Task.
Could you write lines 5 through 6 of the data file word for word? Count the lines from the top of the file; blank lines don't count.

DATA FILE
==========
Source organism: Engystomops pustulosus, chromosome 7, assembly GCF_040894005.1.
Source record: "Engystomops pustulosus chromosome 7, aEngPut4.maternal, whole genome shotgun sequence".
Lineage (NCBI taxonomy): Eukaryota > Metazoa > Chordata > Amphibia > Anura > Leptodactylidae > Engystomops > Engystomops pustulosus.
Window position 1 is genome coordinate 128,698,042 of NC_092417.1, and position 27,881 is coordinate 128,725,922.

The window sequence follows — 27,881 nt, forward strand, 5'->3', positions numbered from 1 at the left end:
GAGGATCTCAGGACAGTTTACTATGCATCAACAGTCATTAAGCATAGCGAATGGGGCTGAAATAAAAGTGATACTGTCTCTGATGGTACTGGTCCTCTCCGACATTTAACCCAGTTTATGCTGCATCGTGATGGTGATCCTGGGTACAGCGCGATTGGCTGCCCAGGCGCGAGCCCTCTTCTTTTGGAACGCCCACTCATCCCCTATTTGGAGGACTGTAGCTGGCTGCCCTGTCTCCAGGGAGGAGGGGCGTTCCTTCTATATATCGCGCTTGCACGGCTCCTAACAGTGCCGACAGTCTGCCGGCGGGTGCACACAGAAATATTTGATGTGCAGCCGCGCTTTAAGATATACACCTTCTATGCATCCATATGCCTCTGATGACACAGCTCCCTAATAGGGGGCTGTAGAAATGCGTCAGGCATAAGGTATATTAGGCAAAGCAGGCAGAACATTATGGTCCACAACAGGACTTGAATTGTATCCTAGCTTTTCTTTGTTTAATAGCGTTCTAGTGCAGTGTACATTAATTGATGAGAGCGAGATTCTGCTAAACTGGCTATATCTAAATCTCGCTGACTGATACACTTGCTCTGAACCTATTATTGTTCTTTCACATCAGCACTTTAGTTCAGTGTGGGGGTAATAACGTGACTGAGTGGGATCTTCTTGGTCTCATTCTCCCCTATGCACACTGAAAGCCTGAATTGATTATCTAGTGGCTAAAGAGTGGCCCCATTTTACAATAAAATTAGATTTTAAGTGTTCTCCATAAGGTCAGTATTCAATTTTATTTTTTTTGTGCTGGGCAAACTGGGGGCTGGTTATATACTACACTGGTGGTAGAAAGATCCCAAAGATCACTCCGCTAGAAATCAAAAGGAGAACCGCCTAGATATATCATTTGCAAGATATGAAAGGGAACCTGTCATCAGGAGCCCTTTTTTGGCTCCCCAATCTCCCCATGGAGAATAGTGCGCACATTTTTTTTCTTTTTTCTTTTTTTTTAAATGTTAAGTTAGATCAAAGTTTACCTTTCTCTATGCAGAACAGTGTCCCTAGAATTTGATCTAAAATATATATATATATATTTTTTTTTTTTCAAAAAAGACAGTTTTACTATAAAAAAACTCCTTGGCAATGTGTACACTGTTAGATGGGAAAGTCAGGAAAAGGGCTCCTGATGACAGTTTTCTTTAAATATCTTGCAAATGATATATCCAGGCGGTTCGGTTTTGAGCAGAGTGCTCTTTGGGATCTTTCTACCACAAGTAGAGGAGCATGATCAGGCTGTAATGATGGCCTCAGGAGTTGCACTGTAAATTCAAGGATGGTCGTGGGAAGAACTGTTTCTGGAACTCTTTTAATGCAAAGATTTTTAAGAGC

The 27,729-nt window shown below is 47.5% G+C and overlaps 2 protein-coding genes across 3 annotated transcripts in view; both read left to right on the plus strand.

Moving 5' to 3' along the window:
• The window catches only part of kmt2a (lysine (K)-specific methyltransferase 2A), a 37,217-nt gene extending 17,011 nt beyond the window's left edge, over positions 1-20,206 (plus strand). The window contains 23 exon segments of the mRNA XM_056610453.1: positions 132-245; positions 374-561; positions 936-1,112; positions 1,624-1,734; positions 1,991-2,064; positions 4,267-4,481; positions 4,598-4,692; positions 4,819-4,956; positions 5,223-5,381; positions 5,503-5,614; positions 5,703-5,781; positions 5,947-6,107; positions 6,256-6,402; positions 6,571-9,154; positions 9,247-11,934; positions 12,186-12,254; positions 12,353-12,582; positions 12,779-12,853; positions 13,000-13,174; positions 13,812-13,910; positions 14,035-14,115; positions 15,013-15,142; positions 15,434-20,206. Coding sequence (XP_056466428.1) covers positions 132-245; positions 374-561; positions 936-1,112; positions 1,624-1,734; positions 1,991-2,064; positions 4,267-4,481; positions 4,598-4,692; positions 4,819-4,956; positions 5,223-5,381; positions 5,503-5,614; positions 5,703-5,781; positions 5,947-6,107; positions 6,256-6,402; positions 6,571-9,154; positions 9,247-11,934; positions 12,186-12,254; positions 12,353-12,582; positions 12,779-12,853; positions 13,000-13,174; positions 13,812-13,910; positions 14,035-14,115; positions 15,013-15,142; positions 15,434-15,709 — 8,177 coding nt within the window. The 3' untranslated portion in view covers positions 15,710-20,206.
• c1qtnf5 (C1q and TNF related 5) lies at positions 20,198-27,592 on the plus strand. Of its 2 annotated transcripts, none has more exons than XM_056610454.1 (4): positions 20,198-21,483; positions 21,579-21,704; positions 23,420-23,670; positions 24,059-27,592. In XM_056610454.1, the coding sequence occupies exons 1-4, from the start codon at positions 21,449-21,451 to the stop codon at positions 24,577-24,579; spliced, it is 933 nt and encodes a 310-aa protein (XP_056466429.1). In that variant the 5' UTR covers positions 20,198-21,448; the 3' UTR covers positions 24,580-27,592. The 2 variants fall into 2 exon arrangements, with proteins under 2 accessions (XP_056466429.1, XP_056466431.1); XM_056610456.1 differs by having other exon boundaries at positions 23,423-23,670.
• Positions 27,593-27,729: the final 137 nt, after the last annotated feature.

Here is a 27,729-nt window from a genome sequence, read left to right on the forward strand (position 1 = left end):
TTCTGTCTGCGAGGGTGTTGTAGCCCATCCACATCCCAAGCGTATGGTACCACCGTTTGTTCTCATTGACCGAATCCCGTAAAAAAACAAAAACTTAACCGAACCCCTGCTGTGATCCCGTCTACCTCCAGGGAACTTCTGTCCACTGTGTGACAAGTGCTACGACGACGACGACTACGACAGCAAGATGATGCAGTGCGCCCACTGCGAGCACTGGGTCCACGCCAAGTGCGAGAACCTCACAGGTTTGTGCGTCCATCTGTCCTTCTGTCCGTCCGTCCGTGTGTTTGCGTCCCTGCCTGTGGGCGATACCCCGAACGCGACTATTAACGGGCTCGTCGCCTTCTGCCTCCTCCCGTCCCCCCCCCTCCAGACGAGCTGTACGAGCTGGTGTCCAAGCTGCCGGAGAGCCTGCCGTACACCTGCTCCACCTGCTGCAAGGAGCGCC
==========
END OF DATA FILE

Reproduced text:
The window sequence follows — 27,881 nt, forward strand, 5'->3', positions numbered from 1 at the left end:
GAGGATCTCAGGACAGTTTACTATGCATCAACAGTCATTAAGCATAGCGAATGGGGCTGAAATAAAAGTGATACTGTCTCTGATGGTACTGGTCCTCTCCGACATTTAACCCAGTTTATGCTGCATCGTGATGGTGATCCTGGGTACAGCGCGATTGGCTGCCCAGGCGCGAGCCCTCTTCTTTTGGAACGCCCACTCATCCCCTATTTGGAGGACTGTAGCTGGCTGCCCTGTCTCCAGGGAGGAGGGGCGTTCCTTCTATATATCGCGCTTGCACGGCTCCTAACAGTGCCGACAGTCTGCCGGCGGGTGCACACAGAAATATTTGATGTGCAGCCGCGCTTTAAGATATACACCTTCTATGCATCCATATGCCTCTGATGACACAGCTCCCTAATAGGGGGCTGTAGAAATGCGTCAGGCATAAGGTATATTAGGCAAAGCAGGCAGAACATTATGGTCCACAACAGGACTTGAATTGTATCCTAGCTTTTCTTTGTTTAATAGCGTTCTAGTGCAGTGTACATTAATTGATGAGAGCGAGATTCTGCTAAACTGGCTATATCTAAATCTCGCTGACTGATACACTTGCTCTGAACCTATTATTGTTCTTTCACATCAGCACTTTAGTTCAGTGTGGGGGTAATAACGTGACTGAGTGGGATCTTCTTGGTCTCATTCTCCCCTATGCACACTGAAAGCCTGAATTGATTATCTAGTGGCTAAAGAGTGGCCCCATTTTACAATAAAATTAGATTTTAAGTGTTCTCCATAAGGTCAGTATTCAATTTTATTTTTTTTGTGCTGGGCAAACTGGGGGCTGGTTATATACTACACTGGTGGTAGAAAGATCCCAAAGATCACTCCGCTAGAAATCAAAAGGAGAACCGCCTAGATATATCATTTGCAAGATATGAAAGGGAACCTGTCATCAGGAGCCCTTTTTTGGCTCCCCAATCTCCCCATGGAGAATAGTGCGCACATTTTTTTTCTTTTTTCTTTTTTTTTAAATGTTAAGTTAGATCAAAGTTTACCTTTCTCTATGCAGAACAGTGTCCCTAGAATTTGATCTAAAATATATATATATATATTTTTTTTTTTTCAAAAAAGACAGTTTTACTATAAAAAAACTCCTTGGCAATGTGTACACTGTTAGATGGGAAAGTCAGGAAAAGGGCTCCTGATGACAGTTTTCTTTAAATATCTTGCAAATGATATATCCAGGCGGTTCGGTTTTGAGCAGAGTGCTCTTTGGGATCTTTCTACCACAAGTAGAGGAGCATGATCAGGCTGTAATGATGGCCTCAGGAGTTGCACTGTAAATTCAAGGATGGTCGTGGGAAGAACTGTTTCTGGAACTCTTTTAATGCAAAGATTTTTAAGAGC